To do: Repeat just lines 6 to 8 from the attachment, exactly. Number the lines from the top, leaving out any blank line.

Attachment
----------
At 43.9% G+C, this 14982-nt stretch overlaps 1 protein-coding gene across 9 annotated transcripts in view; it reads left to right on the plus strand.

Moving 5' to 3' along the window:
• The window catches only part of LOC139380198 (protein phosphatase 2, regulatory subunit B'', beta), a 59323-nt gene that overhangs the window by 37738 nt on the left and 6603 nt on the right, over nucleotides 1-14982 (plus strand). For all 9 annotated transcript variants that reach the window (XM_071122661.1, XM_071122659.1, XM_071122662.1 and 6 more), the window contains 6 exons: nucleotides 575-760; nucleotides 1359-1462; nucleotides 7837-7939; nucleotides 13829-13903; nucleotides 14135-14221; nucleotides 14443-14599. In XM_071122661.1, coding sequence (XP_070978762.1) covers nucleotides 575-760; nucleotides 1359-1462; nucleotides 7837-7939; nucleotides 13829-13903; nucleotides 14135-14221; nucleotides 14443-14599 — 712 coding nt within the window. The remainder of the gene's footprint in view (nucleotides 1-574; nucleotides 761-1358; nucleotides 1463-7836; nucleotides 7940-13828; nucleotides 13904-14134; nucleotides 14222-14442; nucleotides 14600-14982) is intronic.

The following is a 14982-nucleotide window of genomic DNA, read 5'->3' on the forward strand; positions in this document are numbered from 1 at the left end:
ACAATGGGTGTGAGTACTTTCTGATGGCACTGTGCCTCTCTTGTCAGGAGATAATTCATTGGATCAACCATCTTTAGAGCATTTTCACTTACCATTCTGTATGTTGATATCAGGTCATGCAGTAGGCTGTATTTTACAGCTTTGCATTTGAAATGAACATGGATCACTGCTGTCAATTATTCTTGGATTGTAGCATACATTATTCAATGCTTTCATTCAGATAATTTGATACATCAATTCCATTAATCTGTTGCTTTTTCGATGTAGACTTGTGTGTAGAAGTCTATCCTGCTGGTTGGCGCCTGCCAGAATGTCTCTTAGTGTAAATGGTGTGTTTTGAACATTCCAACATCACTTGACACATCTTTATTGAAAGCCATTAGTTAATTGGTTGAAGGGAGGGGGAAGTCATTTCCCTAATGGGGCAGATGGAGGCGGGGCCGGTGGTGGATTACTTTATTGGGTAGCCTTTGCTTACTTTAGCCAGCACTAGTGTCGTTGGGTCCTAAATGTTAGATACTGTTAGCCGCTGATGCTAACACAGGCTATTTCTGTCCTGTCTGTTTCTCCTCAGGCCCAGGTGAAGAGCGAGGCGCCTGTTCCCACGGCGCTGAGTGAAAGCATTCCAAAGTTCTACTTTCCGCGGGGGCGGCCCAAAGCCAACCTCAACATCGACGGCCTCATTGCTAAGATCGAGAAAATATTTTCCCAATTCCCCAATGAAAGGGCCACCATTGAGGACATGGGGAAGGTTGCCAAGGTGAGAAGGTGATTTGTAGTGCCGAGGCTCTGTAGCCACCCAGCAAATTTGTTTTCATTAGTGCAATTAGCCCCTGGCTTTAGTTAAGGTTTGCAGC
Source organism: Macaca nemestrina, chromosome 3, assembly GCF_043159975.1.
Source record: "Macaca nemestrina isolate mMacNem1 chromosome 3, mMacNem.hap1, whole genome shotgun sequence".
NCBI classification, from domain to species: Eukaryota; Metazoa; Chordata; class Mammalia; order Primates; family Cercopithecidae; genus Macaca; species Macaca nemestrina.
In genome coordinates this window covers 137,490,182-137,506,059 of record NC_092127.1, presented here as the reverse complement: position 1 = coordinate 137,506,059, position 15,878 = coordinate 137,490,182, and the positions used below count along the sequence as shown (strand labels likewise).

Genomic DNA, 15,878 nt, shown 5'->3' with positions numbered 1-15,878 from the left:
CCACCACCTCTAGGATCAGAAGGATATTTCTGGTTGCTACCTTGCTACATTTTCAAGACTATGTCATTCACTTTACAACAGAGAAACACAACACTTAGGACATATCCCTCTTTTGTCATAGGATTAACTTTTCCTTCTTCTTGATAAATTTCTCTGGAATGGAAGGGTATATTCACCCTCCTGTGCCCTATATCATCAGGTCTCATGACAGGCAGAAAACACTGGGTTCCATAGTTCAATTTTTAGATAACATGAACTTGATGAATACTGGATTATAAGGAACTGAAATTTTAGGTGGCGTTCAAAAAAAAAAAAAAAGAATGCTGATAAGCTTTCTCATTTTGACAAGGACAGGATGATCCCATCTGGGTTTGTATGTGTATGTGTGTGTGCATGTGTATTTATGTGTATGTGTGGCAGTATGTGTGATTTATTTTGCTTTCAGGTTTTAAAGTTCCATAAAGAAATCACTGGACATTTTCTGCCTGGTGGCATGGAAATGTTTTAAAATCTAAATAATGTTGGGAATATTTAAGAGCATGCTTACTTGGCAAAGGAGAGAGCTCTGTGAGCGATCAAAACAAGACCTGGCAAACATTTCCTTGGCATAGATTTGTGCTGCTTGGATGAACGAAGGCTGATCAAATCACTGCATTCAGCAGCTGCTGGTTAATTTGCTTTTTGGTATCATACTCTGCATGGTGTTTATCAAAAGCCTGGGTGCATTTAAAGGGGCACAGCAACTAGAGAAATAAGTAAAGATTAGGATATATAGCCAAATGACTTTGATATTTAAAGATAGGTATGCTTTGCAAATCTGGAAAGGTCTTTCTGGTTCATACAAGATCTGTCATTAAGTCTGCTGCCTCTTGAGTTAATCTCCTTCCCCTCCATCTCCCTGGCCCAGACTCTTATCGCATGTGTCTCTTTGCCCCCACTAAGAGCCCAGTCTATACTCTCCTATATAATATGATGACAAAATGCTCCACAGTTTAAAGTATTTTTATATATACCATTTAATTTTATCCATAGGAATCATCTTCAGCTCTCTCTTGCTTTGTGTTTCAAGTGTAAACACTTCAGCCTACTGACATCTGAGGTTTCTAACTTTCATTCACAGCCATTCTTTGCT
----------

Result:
Source organism: Macaca nemestrina, chromosome 3, assembly GCF_043159975.1.
Source record: "Macaca nemestrina isolate mMacNem1 chromosome 3, mMacNem.hap1, whole genome shotgun sequence".
NCBI classification, from domain to species: Eukaryota; Metazoa; Chordata; class Mammalia; order Primates; family Cercopithecidae; genus Macaca; species Macaca nemestrina.